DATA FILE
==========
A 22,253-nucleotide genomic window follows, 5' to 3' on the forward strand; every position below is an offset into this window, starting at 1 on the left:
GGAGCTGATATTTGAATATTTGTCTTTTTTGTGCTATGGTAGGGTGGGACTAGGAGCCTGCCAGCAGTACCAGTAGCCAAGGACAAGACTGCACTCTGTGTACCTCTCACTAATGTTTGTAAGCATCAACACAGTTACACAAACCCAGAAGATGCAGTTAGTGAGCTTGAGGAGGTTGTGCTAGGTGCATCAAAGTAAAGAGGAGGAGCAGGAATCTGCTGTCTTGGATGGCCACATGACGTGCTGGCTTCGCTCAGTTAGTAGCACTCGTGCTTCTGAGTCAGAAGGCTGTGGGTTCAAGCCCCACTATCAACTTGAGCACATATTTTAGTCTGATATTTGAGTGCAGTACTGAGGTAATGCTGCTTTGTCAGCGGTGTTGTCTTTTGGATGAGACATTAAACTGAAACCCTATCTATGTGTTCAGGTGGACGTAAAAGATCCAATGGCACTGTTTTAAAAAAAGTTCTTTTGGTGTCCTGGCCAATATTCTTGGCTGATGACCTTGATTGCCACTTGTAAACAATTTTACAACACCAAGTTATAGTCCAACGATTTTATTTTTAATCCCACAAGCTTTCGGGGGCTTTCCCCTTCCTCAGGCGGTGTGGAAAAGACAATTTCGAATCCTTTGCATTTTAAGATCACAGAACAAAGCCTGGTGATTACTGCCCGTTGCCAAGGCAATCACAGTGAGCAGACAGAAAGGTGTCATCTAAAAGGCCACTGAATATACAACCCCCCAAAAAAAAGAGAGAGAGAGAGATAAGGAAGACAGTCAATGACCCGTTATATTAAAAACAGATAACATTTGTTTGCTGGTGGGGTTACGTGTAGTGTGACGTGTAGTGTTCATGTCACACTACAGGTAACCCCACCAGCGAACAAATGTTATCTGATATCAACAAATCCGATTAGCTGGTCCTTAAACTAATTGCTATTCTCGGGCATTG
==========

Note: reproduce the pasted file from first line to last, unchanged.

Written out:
A 22,253-nucleotide genomic window follows, 5' to 3' on the forward strand; every position below is an offset into this window, starting at 1 on the left:
GGAGCTGATATTTGAATATTTGTCTTTTTTGTGCTATGGTAGGGTGGGACTAGGAGCCTGCCAGCAGTACCAGTAGCCAAGGACAAGACTGCACTCTGTGTACCTCTCACTAATGTTTGTAAGCATCAACACAGTTACACAAACCCAGAAGATGCAGTTAGTGAGCTTGAGGAGGTTGTGCTAGGTGCATCAAAGTAAAGAGGAGGAGCAGGAATCTGCTGTCTTGGATGGCCACATGACGTGCTGGCTTCGCTCAGTTAGTAGCACTCGTGCTTCTGAGTCAGAAGGCTGTGGGTTCAAGCCCCACTATCAACTTGAGCACATATTTTAGTCTGATATTTGAGTGCAGTACTGAGGTAATGCTGCTTTGTCAGCGGTGTTGTCTTTTGGATGAGACATTAAACTGAAACCCTATCTATGTGTTCAGGTGGACGTAAAAGATCCAATGGCACTGTTTTAAAAAAAGTTCTTTTGGTGTCCTGGCCAATATTCTTGGCTGATGACCTTGATTGCCACTTGTAAACAATTTTACAACACCAAGTTATAGTCCAACGATTTTATTTTTAATCCCACAAGCTTTCGGGGGCTTTCCCCTTCCTCAGGCGGTGTGGAAAAGACAATTTCGAATCCTTTGCATTTTAAGATCACAGAACAAAGCCTGGTGATTACTGCCCGTTGCCAAGGCAATCACAGTGAGCAGACAGAAAGGTGTCATCTAAAAGGCCACTGAATATACAACCCCCCAAAAAAAAGAGAGAGAGAGAGATAAGGAAGACAGTCAATGACCCGTTATATTAAAAACAGATAACATTTGTTTGCTGGTGGGGTTACGTGTAGTGTGACGTGTAGTGTTCATGTCACACTACAGGTAACCCCACCAGCGAACAAATGTTATCTGATATCAACAAATCCGATTAGCTGGTCCTTAAACTAATTGCTATTCTCGGGCATTG